Shrujan, a Gujarat-based women’s organisation is one success story that can be emulated by some missionary entrepreneurs or NGOs to provide employment and save traditional crafts. It is a case study for Indian handicraft makers trying to compete in the global marketplace.
Chandra Shroff, the housewife of a factory owner, by a chance, pitched in with the relief work of Ramakrishna Mission in her hometown, drought-hit Dhaneti in Kutch in 1969. The traditional embroidery on the clothes of the women there struck her. She thought of using the unique craft to generate regular income for those women. Shroff started Shrujan. A group of 30 women got together to earn a living from the only skill they knew- traditional hand embroidery. About 16 kinds of embroideries prevalent in Kutch reflect the culture of the region. Shroff thought of and packaged the local, hand-embroidered textiles into garments and life-style products for urban domestic and international markets. She succeeded. Today over 3,000 women spread over 114 villages are part of the Shrujan family and another 22,000 have been benefited. Efforts are on to train local craftswomen to assume roles of designers, saleswomen and teachers.
And Shroff 73 now, became the first Indian to win the Rolex Award for Enterprise. It is a distinction that came with a $100,000 cash prize and personally inscribed gold Rolex chronometer, and its share of international attention.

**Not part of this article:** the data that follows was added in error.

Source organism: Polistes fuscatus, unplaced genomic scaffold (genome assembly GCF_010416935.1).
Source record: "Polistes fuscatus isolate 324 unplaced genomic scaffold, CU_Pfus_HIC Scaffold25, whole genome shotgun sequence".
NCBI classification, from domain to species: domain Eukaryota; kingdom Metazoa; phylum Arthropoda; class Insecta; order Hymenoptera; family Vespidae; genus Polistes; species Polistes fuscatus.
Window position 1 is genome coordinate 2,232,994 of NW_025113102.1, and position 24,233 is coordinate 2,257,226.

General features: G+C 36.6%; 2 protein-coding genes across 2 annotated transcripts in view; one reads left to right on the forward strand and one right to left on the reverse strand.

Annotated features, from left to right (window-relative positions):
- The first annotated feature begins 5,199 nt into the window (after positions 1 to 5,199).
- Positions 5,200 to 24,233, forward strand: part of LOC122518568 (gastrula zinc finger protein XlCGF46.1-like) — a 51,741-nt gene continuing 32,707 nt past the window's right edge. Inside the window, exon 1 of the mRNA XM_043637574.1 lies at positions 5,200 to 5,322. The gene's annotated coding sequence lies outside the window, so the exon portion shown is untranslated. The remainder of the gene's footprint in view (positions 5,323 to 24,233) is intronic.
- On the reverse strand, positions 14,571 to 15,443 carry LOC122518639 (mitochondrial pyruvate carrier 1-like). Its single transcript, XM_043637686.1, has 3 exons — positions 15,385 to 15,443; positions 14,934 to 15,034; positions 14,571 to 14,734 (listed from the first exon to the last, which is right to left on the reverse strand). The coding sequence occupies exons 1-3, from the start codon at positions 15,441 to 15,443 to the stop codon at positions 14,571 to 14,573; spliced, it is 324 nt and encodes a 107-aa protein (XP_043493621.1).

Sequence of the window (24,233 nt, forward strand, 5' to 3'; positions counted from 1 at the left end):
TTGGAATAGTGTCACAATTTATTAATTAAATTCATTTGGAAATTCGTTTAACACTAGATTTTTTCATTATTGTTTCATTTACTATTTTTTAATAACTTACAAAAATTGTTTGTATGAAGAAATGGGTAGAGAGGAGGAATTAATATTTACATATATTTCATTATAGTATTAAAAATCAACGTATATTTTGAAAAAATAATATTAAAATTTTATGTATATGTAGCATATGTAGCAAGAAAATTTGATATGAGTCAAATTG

Shrujan has created employment for those women who could have never thought of it. It helped in conservation and spread of regional art. Shroff began ”Pride and Enterprise” initiative to inspire younger craftswomen to recognise richness of their craft and created 1,200 hand-embroidered display panels representing work of 600 rural craftswomen. In 1995, Shroff setup a mobile resource centres that houses a design bank and takes the panels to educate and develop skilled artisans and craftswomen in far-flung villages. The idea is to empower them financially to ensure a better standard of living. With the money of the award, Shroff can endeveour to fulfill many of her plans, such a setting up a living and learning design center, a handicraft museum, workshop, school and library in the region.
Rural India has huge population of talented and needy women folks in every part of the country with lot of skills in their hands and very innovative mind. I remember my own grandmother, mother, and then Yamuna with mastery in stitching art and knitting marvels. Madhubani art in Bihar, Chikkan stitching in UP, Kantha of West Bengal, and similar traditional crafts in other regions too have potential to get globally accepted, packaged well and marketed smartly. Everyone coming from the rural India will agree with me. But there are very few Chandra Shroffs.
I wish our IIMs and the students of the fairer sex in particular take some special interests and initiatives for setting up the production centers based on the skill available so cheaply in rural India that can be marketed well in global market place. Only these endeavours and empowerment where the rural India gets into production of marketable products can create mass employment that can take most of the households out of the curse of poverty and sufferings. I wonder why our administrators are not working on these ideas proven by dedicated workers like Shroff, and allowing the traders and middlemen, be it in Varanasi or Lucknow in UP, Madhubani in Bihar, or Pippali in Orissa to take the maximum monetary advantages of the hard work and skillful crafts of the people engaged in traditional creative professions.